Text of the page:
I’ve learned that people will forget what you said, people will forget what you did, but people will never forget how you made them feel.

Maya acted as a positive model for people who had experienced setbacks. In the video below she describes some of the elements behind her poem Still I Rise. She then goes on to recite the poem which has inspired many people.

Paul Rogat Loeb has inspired many people with his books such as Soul Of The Citizen and The Impossible Will Take A Little While. Here is a description of the latter book. This is taken from his website, which you can find via the following link.

Paul Loeb

Loeb’s global anthology of political hopeThe Impossible Will Take a Little While: Perseverance and Hope in Troubled Times, creates a conversation among some of the most visionary and eloquent voices of our time.

These essays, poems, and stories, along with Loeb’s extended introductions, teach us how to keep on working for a more humane world, replenish the wellsprings of our commitment, and continue no matter how hard it sometimes seems.  

Loeb has included pieces that explore the historical, political, ecological and spiritual frameworks that help us to persist – with concrete examples of how people have faced despair and overcome it.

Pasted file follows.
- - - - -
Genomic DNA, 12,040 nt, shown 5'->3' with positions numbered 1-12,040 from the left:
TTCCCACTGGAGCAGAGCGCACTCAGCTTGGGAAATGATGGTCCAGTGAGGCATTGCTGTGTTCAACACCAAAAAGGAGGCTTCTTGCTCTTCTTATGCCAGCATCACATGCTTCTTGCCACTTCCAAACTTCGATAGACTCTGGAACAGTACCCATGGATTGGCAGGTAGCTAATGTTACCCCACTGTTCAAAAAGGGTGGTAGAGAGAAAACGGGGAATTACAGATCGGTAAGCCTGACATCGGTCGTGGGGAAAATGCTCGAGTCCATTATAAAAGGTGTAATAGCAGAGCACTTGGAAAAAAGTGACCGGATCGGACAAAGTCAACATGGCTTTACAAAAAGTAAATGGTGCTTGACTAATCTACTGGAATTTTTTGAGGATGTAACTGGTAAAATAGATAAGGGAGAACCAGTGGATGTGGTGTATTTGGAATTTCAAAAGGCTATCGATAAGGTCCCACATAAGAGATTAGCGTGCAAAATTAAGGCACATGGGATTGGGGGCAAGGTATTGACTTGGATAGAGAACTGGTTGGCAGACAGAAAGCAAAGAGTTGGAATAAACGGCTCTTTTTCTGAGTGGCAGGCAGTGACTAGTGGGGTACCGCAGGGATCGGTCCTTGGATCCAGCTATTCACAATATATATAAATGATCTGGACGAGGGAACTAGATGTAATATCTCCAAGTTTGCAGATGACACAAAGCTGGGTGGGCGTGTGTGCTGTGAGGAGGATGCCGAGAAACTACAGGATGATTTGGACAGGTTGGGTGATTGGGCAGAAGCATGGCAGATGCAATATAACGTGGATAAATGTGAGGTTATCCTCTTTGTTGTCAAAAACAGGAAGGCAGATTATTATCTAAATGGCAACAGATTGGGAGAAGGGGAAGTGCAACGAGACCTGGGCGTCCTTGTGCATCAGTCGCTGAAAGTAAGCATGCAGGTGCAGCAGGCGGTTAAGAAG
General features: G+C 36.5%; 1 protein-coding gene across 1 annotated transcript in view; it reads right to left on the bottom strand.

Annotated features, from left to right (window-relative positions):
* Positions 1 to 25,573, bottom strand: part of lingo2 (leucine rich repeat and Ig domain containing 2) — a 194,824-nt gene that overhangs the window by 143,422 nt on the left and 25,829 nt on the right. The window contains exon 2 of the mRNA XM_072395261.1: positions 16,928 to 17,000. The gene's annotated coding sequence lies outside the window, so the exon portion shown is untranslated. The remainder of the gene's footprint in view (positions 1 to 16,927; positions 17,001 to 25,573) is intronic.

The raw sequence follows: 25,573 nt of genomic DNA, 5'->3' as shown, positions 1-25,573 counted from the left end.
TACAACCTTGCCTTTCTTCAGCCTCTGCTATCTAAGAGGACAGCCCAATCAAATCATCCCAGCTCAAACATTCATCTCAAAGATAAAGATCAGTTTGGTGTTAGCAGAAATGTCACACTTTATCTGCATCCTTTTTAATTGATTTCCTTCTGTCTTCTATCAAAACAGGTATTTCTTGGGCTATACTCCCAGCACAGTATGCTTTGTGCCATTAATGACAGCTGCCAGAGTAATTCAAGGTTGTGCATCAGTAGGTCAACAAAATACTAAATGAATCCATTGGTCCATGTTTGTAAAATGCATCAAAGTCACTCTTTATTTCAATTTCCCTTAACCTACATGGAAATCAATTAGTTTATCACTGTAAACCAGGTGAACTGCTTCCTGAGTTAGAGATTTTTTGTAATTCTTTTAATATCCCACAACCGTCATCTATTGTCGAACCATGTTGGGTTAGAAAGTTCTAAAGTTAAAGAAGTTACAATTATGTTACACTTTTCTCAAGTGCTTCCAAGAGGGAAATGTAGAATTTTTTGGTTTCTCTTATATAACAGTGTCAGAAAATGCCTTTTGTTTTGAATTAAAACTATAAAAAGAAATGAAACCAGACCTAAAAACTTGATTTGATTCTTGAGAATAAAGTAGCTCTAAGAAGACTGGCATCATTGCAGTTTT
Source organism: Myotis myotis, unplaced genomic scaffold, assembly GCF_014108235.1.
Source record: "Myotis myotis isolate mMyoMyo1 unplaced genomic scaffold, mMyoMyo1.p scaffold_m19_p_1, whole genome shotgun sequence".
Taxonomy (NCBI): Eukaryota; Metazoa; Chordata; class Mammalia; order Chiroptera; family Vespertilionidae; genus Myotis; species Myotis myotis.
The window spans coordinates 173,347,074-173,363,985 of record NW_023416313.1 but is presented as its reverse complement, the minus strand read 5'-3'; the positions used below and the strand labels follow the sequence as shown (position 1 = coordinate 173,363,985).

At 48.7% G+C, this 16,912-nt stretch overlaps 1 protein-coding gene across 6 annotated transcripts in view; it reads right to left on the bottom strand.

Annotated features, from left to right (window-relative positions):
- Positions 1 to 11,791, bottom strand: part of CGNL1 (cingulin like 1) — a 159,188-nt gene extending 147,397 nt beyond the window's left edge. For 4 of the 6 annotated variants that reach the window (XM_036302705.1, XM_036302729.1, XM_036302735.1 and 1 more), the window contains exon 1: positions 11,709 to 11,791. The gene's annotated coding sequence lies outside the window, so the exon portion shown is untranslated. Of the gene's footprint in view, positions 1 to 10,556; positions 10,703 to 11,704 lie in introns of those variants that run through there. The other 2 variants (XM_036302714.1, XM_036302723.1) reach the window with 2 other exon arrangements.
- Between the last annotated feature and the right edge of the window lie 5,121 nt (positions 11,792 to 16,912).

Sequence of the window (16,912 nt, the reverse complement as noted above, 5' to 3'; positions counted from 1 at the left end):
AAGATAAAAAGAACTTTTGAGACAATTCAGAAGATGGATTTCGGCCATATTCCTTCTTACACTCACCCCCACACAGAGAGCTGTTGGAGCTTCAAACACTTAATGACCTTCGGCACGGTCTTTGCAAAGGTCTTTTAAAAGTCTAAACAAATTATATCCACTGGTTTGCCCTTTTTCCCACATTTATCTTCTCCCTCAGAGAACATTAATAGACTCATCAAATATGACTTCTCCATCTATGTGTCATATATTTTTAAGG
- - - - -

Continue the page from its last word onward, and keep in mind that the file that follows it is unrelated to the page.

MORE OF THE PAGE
The stories don’t sugar coat the obstacles. But they inspire hope by showing what keeps us keeping on – even when the odds seem overwhelming. They replenish the wellsprings of our commitment.

Paul underlines the message that what we focus on we become. Here are is what he says about the importance of spreading practical hope.

Hope is a way of looking at the world.

Even in a seemingly futile moment or losing cause, one person may unknowingly inspire another, and that person yet a third, who could go on and change the world, or at least a corner of it.  

Mandela called this process:

The multiplication of courage.

We live in a contradictory world. Dispiriting events coincide with progress for human dignity. But when change occurs, it’s because people persist, whatever the nature of their causes.  

“The world gets worse. It also gets better,” writes Rebecca Solnit in her wonderful essay Acts of Hope. Change comes, Solnit argues:

“Not by magic, but by the incremental effects of countless acts of courage, love, and commitment, the small drops that wear away stones and carve new landscapes, and sometimes by torrents of popular will that change the world suddenly.”

Maria Popova is another person who uses her strengths to boost people through her website called Brain Pickings. This aims to pass on knowledge that enables people to be creative and shape their future lives.

In one article Maria reflected on the lessons she had learned during her time writing the blog. These included the following tips for maintaining your own spirit during challenging times. You can discover more via the following link.


Be generous